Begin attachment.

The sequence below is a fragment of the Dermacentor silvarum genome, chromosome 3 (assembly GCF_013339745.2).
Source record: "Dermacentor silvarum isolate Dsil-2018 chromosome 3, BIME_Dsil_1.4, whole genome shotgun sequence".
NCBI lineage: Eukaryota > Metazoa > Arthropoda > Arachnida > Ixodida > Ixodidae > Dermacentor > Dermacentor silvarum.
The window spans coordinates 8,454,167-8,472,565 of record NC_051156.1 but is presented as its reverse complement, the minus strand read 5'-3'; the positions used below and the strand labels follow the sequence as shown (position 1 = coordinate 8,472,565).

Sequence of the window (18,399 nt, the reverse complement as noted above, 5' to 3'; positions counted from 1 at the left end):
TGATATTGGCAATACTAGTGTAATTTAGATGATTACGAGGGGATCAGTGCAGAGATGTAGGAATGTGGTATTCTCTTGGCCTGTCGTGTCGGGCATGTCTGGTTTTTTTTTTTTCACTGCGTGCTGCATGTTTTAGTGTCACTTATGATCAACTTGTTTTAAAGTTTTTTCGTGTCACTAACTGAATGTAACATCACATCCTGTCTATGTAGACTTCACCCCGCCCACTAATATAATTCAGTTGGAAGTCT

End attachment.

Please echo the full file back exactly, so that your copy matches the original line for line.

The sequence below is a fragment of the Dermacentor silvarum genome, chromosome 3 (assembly GCF_013339745.2).
Source record: "Dermacentor silvarum isolate Dsil-2018 chromosome 3, BIME_Dsil_1.4, whole genome shotgun sequence".
NCBI lineage: Eukaryota > Metazoa > Arthropoda > Arachnida > Ixodida > Ixodidae > Dermacentor > Dermacentor silvarum.
The window spans coordinates 8,454,167-8,472,565 of record NC_051156.1 but is presented as its reverse complement, the minus strand read 5'-3'; the positions used below and the strand labels follow the sequence as shown (position 1 = coordinate 8,472,565).

Sequence of the window (18,399 nt, the reverse complement as noted above, 5' to 3'; positions counted from 1 at the left end):
TGATATTGGCAATACTAGTGTAATTTAGATGATTACGAGGGGATCAGTGCAGAGATGTAGGAATGTGGTATTCTCTTGGCCTGTCGTGTCGGGCATGTCTGGTTTTTTTTTTTTCACTGCGTGCTGCATGTTTTAGTGTCACTTATGATCAACTTGTTTTAAAGTTTTTTCGTGTCACTAACTGAATGTAACATCACATCCTGTCTATGTAGACTTCACCCCGCCCACTAATATAATTCAGTTGGAAGTCT